Ginger is available in a variety of forms which include: fresh, dried (ground), juiced, crystallized (candied), pickled, and preserved. Fresh ginger can be purchased as either young or mature. The young ginger, often referred to as spring ginger, is similar to a young cheese. The aroma and taste are mild, while the outer skin and inner flesh retain a soft tender texture. As the ginger matures the texture hardens, the aroma becomes pungent and the flavor becomes spicy. When sliced, chopped or crushed, fresh ginger is generally used to flavor meat, fish, poultry, and vegetable dishes.
The dried powdered form of ginger is popular in Europe and the United States as a flavoring for salad dressings, baked sweets, soups, curries, meats, and desserts, such as gingerbread and gingersnaps. Ground ginger works well for flavoring a variety of foods, however it should not be substituted for fresh ginger in recipes. It has a flavor that enhances and goes well with cinnamon or nutmeg seasonings. Dried ginger can be kept at room temperature away from heat for 6 to 7 months before it begins to lose its flavor. The spicy aroma of the ginger should always be present and if not, it has lost its earthy flavor.
The juice of ginger is another form that can be used for cooking and baking, making it an easy method to add ginger to foods. In most recipes it can be used instead of fresh or ground ginger, adding it to marinades, grilling sauces, salad dressings, stir-fried foods, meats, fish, poultry, soups, and beverages, such as teas or fruit drinks. Ginger juice can be substituted for ground or powdered ginger. 1 tablespoon of juice equals 1 tablespoon of fresh grated ginger or 1 teaspoon of ground ginger.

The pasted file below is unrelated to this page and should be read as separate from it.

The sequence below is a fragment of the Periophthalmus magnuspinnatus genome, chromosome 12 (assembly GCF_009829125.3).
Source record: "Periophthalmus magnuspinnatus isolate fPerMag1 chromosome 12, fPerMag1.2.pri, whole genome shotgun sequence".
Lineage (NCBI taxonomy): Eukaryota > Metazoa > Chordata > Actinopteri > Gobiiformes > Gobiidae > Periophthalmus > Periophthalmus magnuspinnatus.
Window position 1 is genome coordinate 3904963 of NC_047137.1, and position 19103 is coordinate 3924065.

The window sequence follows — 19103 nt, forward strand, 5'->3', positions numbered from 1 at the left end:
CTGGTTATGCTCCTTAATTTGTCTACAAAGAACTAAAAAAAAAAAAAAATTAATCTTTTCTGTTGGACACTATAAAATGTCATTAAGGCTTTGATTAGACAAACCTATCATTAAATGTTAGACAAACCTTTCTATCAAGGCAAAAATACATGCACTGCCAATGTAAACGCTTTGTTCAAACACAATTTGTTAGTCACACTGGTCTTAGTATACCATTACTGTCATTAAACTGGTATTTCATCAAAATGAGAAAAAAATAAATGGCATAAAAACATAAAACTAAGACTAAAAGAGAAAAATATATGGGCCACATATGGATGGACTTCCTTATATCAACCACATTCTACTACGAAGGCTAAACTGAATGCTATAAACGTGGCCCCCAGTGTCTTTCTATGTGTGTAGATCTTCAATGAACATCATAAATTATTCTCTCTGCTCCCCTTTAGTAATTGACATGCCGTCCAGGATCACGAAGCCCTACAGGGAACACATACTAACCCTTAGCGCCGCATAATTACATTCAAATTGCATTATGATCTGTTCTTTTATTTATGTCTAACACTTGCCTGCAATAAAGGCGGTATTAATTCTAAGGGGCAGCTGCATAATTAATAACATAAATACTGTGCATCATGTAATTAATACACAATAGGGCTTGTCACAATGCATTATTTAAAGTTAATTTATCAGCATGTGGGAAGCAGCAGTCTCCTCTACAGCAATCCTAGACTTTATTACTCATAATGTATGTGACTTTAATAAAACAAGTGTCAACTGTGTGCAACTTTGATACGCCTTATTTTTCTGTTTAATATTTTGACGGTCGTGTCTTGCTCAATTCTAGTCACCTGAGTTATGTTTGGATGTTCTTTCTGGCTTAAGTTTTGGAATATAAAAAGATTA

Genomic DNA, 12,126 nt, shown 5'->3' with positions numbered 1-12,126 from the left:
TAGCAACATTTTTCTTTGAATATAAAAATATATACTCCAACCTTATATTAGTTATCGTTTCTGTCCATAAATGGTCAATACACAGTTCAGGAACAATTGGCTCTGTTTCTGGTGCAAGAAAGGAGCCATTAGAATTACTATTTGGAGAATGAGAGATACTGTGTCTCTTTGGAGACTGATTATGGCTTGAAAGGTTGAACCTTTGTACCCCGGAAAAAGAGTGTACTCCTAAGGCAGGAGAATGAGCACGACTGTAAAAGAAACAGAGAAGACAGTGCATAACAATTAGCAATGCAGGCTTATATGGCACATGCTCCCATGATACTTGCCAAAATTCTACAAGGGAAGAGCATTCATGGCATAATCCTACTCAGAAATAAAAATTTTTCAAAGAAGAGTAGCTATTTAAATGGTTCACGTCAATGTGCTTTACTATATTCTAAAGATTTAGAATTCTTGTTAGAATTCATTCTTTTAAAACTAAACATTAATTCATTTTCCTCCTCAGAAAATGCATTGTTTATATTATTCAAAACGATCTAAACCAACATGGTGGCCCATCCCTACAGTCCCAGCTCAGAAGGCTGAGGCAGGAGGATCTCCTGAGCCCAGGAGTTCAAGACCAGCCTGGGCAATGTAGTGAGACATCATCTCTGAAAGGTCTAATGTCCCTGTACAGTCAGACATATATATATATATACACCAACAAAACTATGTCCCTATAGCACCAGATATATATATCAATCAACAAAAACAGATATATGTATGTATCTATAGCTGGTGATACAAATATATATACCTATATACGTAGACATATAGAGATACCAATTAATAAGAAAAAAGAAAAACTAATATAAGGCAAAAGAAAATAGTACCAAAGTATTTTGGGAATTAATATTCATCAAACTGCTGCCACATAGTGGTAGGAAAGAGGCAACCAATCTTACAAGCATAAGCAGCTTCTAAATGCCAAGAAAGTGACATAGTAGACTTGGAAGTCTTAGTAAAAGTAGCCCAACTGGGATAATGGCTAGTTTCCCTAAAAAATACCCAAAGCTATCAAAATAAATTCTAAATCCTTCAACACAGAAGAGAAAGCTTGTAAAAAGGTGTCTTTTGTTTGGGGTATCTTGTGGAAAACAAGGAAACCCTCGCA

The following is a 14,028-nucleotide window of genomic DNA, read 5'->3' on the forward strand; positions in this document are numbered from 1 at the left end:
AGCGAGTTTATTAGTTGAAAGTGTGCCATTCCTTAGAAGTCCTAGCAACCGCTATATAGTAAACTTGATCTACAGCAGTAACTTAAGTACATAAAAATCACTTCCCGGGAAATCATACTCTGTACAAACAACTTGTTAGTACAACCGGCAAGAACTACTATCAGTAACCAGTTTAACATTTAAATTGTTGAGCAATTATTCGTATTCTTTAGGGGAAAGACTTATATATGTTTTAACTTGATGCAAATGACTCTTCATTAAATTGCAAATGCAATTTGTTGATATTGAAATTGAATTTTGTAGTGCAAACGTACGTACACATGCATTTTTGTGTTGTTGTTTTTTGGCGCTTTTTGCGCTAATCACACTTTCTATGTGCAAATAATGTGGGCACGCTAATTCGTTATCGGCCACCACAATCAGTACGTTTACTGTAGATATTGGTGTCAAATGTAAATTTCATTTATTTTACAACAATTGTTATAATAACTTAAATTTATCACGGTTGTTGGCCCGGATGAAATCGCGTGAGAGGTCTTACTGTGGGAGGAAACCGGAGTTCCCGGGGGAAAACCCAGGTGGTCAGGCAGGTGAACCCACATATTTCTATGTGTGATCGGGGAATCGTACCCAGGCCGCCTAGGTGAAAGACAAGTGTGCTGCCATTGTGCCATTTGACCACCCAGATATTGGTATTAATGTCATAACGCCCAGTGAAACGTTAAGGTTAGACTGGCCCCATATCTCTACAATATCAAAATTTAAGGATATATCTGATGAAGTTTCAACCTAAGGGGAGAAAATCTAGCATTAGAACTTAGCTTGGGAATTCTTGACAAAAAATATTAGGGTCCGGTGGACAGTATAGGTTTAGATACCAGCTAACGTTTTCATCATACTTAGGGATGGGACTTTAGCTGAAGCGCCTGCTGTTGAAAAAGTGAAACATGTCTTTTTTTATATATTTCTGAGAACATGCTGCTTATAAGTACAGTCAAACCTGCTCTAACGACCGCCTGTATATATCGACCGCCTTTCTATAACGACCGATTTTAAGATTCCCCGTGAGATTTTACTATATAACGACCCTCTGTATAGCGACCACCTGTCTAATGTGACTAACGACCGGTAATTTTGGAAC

Crystallized ginger is a form of ginger that has been chopped into small bits, cooked in a corn syrup and then coated with sugar. It is available as either golden tan colored bits that are dried or red candied bits that are packed in a red-colored, sugar syrup mixture. This candied version is a common form used for meats, poultry, desserts, cookies such as ginger cookies, and sweets. It is also added as an ingredient or as a melted topping for glazes and sweet toppings.
Pickled ginger and preserved ginger are both forms that have been preserved in a brine of either sweet vinegar for the pickled version or sugar and salt for the preserved version. Pickled ginger is often served as an appetizer, while the pink pickled version is a common condiment for Japanese sushi, where it is referred to as gari. Preserved ginger is commonly used as a garnish for meats and fish, as a seasoning for desserts or candy, and as an ingredient in salads, sushi dishes, and speciality sandwiches.
When selecting fresh ginger, avoid the roots that are shriveled and dry or soft and spongy feeling. Select those displaying smooth skins and emitting a slightly spicy aroma. When preparing, remove the skin with a vegetable peeler and grate or slice the root, depending on the needs of the food being prepared. Ginger can be frozen to assist with both longer storage of the root as well as easier peeling. If ginger is to be refrigerated for storage, it can be kept in a sealed bag or container for approximately 3 or 4 weeks. If frozen, it can be kept for approximately 4 to 6 months, depending on the condition and age when placed in the freezer.